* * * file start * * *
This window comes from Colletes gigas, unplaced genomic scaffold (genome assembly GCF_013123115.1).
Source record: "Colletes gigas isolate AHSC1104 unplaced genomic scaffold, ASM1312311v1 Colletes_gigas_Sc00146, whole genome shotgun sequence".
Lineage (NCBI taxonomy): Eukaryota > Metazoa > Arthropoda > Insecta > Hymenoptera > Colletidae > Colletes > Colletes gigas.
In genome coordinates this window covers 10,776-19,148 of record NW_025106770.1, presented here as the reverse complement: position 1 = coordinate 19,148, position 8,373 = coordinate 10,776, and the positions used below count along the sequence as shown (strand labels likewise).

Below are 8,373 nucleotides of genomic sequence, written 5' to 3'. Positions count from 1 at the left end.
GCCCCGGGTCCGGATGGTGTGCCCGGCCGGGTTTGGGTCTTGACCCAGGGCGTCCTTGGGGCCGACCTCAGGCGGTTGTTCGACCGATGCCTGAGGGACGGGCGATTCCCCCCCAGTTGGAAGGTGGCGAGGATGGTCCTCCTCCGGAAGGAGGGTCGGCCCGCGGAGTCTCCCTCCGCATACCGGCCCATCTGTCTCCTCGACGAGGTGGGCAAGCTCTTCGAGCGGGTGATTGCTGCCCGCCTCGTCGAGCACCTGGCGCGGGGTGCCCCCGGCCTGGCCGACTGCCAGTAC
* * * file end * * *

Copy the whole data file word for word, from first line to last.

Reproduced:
This window comes from Colletes gigas, unplaced genomic scaffold (genome assembly GCF_013123115.1).
Source record: "Colletes gigas isolate AHSC1104 unplaced genomic scaffold, ASM1312311v1 Colletes_gigas_Sc00146, whole genome shotgun sequence".
Lineage (NCBI taxonomy): Eukaryota > Metazoa > Arthropoda > Insecta > Hymenoptera > Colletidae > Colletes > Colletes gigas.
In genome coordinates this window covers 10,776-19,148 of record NW_025106770.1, presented here as the reverse complement: position 1 = coordinate 19,148, position 8,373 = coordinate 10,776, and the positions used below count along the sequence as shown (strand labels likewise).

Below are 8,373 nucleotides of genomic sequence, written 5' to 3'. Positions count from 1 at the left end.
GCCCCGGGTCCGGATGGTGTGCCCGGCCGGGTTTGGGTCTTGACCCAGGGCGTCCTTGGGGCCGACCTCAGGCGGTTGTTCGACCGATGCCTGAGGGACGGGCGATTCCCCCCCAGTTGGAAGGTGGCGAGGATGGTCCTCCTCCGGAAGGAGGGTCGGCCCGCGGAGTCTCCCTCCGCATACCGGCCCATCTGTCTCCTCGACGAGGTGGGCAAGCTCTTCGAGCGGGTGATTGCTGCCCGCCTCGTCGAGCACCTGGCGCGGGGTGCCCCCGGCCTGGCCGACTGCCAGTAC